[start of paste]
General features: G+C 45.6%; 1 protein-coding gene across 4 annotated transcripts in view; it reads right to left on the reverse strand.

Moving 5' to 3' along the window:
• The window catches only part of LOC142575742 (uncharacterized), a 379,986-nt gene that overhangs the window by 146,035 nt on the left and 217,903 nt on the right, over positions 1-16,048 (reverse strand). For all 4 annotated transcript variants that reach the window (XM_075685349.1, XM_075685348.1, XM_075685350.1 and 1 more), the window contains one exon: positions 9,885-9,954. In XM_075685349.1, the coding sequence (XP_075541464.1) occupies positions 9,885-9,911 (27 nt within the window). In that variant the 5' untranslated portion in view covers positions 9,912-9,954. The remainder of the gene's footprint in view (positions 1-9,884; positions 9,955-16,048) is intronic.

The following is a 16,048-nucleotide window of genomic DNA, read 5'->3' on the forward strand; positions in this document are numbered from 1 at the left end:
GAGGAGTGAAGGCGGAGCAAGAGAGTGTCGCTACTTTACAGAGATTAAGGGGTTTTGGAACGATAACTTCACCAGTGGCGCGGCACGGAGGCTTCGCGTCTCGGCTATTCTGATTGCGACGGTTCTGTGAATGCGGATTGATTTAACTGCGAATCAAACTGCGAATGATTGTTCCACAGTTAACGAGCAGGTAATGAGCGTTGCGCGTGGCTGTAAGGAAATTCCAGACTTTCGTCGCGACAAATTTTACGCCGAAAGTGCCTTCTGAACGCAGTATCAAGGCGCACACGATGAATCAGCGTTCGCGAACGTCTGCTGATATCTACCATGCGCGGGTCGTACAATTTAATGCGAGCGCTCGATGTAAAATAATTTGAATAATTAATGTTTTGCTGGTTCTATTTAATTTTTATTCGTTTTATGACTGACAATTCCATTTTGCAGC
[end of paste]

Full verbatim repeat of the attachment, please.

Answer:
General features: G+C 45.6%; 1 protein-coding gene across 4 annotated transcripts in view; it reads right to left on the reverse strand.

Moving 5' to 3' along the window:
• The window catches only part of LOC142575742 (uncharacterized), a 379,986-nt gene that overhangs the window by 146,035 nt on the left and 217,903 nt on the right, over positions 1-16,048 (reverse strand). For all 4 annotated transcript variants that reach the window (XM_075685349.1, XM_075685348.1, XM_075685350.1 and 1 more), the window contains one exon: positions 9,885-9,954. In XM_075685349.1, the coding sequence (XP_075541464.1) occupies positions 9,885-9,911 (27 nt within the window). In that variant the 5' untranslated portion in view covers positions 9,912-9,954. The remainder of the gene's footprint in view (positions 1-9,884; positions 9,955-16,048) is intronic.

The following is a 16,048-nucleotide window of genomic DNA, read 5'->3' on the forward strand; positions in this document are numbered from 1 at the left end:
GAGGAGTGAAGGCGGAGCAAGAGAGTGTCGCTACTTTACAGAGATTAAGGGGTTTTGGAACGATAACTTCACCAGTGGCGCGGCACGGAGGCTTCGCGTCTCGGCTATTCTGATTGCGACGGTTCTGTGAATGCGGATTGATTTAACTGCGAATCAAACTGCGAATGATTGTTCCACAGTTAACGAGCAGGTAATGAGCGTTGCGCGTGGCTGTAAGGAAATTCCAGACTTTCGTCGCGACAAATTTTACGCCGAAAGTGCCTTCTGAACGCAGTATCAAGGCGCACACGATGAATCAGCGTTCGCGAACGTCTGCTGATATCTACCATGCGCGGGTCGTACAATTTAATGCGAGCGCTCGATGTAAAATAATTTGAATAATTAATGTTTTGCTGGTTCTATTTAATTTTTATTCGTTTTATGACTGACAATTCCATTTTGCAGC